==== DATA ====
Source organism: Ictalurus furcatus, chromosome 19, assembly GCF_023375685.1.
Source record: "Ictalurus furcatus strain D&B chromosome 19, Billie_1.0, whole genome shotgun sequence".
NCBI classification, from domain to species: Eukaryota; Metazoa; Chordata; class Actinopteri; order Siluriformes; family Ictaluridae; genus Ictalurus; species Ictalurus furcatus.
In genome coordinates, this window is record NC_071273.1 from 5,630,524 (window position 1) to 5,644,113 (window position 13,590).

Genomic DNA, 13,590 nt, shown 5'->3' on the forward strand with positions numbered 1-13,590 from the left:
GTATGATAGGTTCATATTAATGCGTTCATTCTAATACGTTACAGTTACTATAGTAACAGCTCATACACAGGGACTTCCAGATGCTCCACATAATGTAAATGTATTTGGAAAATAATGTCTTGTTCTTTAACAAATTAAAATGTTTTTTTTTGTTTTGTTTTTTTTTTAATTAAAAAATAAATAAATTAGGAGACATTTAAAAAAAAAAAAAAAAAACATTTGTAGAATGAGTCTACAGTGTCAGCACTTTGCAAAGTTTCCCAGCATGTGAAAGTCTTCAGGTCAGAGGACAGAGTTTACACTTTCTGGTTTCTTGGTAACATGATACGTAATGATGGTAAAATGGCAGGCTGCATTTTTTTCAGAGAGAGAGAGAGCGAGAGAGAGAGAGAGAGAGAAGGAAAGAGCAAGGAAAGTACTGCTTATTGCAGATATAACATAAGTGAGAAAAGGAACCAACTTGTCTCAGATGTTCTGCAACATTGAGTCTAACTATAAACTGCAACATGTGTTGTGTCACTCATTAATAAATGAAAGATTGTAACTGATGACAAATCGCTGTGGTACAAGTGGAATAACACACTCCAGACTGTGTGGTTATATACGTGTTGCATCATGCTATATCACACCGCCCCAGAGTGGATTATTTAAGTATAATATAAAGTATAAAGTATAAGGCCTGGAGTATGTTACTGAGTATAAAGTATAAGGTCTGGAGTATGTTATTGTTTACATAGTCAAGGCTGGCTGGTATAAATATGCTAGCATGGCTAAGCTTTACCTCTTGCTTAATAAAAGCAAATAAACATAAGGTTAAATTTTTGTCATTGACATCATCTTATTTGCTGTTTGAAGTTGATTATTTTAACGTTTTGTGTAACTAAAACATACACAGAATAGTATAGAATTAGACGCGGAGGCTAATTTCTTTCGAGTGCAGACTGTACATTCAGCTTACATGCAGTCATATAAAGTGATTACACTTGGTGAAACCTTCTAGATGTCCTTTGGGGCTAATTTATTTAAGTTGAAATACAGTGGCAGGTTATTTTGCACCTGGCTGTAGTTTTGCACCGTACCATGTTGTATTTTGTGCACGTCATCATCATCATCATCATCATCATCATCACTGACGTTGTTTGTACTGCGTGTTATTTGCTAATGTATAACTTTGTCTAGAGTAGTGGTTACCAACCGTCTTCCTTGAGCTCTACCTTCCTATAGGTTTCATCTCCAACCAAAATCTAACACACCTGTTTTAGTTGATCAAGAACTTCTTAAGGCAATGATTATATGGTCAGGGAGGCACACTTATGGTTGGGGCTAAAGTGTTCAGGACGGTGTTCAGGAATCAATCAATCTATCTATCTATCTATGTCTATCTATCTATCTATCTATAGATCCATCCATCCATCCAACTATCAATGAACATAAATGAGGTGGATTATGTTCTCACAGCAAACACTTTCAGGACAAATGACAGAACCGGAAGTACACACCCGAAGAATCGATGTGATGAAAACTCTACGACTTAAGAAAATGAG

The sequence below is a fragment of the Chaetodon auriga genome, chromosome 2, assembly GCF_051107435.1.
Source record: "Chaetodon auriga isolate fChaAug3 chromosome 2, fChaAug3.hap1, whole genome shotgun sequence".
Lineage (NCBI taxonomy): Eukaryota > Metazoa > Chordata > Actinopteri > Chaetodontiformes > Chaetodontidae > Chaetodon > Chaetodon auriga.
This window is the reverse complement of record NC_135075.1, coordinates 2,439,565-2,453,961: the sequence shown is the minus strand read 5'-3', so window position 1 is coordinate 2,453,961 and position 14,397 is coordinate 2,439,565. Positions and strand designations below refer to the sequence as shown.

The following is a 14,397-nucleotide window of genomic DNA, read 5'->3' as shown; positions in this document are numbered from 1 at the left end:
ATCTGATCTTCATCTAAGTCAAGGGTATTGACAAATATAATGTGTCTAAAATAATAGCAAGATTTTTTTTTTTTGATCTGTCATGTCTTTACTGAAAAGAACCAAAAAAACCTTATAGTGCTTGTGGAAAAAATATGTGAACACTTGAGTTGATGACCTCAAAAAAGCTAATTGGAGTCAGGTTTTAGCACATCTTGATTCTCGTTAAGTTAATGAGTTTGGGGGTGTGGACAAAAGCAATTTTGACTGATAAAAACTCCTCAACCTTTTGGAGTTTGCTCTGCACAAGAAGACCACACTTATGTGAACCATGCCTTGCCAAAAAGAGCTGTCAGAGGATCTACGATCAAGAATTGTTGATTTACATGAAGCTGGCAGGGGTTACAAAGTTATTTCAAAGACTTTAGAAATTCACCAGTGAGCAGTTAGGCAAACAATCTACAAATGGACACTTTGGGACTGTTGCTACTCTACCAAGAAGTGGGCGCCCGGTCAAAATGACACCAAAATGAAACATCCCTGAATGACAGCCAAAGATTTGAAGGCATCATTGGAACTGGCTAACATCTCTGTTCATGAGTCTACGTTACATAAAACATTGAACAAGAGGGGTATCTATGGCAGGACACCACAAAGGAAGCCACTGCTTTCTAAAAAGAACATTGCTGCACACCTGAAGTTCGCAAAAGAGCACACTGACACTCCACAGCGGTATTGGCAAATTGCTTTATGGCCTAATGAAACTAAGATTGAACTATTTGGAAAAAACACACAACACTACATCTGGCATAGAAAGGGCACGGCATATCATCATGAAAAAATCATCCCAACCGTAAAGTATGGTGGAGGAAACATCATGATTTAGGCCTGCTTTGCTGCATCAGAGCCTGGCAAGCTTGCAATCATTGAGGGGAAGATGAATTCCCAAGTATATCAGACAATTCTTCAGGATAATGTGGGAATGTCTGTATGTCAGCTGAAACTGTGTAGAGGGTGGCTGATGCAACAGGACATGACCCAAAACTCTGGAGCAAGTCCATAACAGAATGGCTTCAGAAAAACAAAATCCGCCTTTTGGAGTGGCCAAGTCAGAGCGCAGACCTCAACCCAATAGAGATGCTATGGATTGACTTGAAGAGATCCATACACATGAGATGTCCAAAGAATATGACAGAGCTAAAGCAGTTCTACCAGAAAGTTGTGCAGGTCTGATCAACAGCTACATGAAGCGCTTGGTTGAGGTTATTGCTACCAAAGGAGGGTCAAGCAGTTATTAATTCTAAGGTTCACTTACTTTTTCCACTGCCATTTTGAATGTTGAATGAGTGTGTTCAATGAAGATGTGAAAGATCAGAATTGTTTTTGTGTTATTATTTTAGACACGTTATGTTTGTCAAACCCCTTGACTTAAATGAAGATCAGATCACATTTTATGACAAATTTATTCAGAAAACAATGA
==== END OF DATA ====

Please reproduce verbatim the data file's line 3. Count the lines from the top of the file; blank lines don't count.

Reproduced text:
NCBI classification, from domain to species: Eukaryota; Metazoa; Chordata; class Actinopteri; order Siluriformes; family Ictaluridae; genus Ictalurus; species Ictalurus furcatus.